That's right. I believe the iPhone's net effect is to take computing power away from people.
I had intended to write a piece about the increase in computing power coming – literally – into the hands of the masses thanks to developments like Apple's iPhone. But on closer analysis, the iPhone's lack of programmability actually makes it *less* open to user modification. Customization, as in changing the look and feel of the features, or downloading new official Apple-approved software, is as available or moreso than on any cell phone.
But the iPhone is not an open platform. It does not run on Python or one of the other user-friendly languages that invite people to create their own applications or modify the ones already on the phone.
Of course, the justifications for a locked software set are many: it guarantees that no one will do anything to the phone that breaks it. Apple can provide official support to everything that actually gets on its phone. More importantly, Apple can charge for anything that's put on one of their phones.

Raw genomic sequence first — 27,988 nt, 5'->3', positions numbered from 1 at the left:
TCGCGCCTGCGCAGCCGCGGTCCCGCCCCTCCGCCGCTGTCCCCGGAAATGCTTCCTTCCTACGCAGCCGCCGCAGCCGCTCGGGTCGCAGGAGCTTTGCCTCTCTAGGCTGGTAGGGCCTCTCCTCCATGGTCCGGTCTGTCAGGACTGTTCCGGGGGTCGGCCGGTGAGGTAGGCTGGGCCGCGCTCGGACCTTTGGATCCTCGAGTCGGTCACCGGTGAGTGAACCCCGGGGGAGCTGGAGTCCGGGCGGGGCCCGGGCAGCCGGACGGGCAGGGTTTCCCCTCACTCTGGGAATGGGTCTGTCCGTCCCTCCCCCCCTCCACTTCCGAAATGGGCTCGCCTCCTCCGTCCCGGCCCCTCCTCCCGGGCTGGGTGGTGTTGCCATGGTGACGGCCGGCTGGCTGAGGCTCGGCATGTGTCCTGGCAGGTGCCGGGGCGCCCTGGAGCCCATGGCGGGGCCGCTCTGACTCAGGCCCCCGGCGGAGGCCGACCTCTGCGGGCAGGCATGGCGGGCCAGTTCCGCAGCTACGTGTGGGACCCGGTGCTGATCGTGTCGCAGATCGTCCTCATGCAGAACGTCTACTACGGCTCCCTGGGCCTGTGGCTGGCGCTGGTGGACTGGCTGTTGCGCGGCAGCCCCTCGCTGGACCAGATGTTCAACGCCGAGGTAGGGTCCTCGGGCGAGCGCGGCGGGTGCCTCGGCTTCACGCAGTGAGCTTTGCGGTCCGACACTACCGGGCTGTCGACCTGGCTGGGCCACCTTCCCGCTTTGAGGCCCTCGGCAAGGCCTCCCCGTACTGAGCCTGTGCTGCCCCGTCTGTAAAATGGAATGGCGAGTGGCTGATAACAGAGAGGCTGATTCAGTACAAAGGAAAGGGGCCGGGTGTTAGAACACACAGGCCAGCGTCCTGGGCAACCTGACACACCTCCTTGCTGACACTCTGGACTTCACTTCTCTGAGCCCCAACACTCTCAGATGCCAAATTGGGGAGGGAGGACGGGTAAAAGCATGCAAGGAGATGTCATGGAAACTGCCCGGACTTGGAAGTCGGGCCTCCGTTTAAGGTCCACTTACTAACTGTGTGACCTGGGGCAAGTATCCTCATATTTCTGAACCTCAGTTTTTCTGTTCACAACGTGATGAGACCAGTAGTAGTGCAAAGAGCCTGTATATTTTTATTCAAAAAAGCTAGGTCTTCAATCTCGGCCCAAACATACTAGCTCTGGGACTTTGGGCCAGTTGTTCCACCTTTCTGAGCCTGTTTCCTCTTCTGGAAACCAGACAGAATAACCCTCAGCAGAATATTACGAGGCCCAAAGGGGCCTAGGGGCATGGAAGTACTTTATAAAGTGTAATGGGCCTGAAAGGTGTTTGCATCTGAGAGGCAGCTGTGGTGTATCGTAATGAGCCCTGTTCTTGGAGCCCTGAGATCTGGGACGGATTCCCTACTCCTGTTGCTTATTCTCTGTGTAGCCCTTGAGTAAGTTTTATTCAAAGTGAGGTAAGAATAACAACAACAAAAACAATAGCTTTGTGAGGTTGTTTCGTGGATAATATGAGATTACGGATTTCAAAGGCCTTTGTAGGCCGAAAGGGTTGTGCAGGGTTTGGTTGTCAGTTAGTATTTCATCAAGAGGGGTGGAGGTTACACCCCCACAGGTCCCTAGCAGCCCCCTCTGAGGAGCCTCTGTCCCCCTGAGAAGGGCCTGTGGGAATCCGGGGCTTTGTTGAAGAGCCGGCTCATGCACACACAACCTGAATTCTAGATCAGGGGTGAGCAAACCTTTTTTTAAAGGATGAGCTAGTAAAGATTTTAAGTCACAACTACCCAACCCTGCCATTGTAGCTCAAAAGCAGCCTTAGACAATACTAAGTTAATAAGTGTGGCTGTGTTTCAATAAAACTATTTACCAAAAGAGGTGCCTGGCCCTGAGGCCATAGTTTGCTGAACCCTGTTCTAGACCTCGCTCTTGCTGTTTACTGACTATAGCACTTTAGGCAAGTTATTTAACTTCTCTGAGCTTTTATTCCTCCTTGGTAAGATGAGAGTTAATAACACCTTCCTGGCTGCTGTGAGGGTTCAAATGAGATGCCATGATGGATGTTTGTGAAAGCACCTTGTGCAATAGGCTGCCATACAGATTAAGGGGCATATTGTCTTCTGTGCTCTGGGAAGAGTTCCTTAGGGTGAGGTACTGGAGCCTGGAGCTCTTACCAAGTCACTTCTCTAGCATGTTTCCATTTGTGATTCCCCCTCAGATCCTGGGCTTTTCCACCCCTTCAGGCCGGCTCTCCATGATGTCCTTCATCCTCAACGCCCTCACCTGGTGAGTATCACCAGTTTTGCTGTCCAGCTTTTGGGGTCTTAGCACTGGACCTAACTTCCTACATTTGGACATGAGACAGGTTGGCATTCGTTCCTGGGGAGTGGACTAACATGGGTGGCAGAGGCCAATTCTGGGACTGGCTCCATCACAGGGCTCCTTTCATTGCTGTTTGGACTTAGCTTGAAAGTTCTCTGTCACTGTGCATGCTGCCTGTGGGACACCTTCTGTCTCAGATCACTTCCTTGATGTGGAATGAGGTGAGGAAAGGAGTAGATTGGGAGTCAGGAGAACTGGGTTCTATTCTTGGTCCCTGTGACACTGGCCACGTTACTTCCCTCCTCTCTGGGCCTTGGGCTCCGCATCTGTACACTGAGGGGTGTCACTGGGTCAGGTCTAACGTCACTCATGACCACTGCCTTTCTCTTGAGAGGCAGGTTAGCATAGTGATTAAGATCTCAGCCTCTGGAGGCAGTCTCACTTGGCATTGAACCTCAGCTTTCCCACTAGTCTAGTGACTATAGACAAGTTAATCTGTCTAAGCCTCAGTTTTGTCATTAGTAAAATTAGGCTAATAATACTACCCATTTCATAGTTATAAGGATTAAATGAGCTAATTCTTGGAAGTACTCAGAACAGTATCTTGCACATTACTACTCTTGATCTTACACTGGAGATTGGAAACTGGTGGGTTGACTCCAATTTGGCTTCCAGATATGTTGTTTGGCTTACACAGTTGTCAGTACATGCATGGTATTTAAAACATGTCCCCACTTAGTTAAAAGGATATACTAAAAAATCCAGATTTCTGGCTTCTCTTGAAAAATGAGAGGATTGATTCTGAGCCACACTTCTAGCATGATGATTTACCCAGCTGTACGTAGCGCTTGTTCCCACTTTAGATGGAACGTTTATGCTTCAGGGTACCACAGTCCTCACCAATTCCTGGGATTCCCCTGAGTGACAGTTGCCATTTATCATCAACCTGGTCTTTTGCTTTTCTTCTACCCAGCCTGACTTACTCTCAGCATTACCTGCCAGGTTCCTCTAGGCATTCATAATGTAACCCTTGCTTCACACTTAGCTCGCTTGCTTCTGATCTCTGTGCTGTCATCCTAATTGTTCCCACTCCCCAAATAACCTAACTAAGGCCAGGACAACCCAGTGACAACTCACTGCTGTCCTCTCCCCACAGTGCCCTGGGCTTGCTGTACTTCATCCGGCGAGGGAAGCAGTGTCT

But this means that while consumers do have immense computing power in the palms of their hands, they don't have access to that power. They can only exploit the abilities of the programs already provided for them.
So far, it appears that even techno-enthusiasts are willing to make the trade-off: they feel the consumer functionality offered by the device is worth losing programmability. It's an old deal – one that people make not only with their technology providers, but the providers of all the goods and services in their lives. And as such, it represents an interesting allegory for the techniques of social control developed by Ed Bernays and his proteges back in the 1930's and 40's, when it was believed that a society of satisfied consumers would prove more compliant.
In simpler terms, as long as iPhones keep working as they should, and providing people with what they want before they know they want it, no one will ask how to get inside them.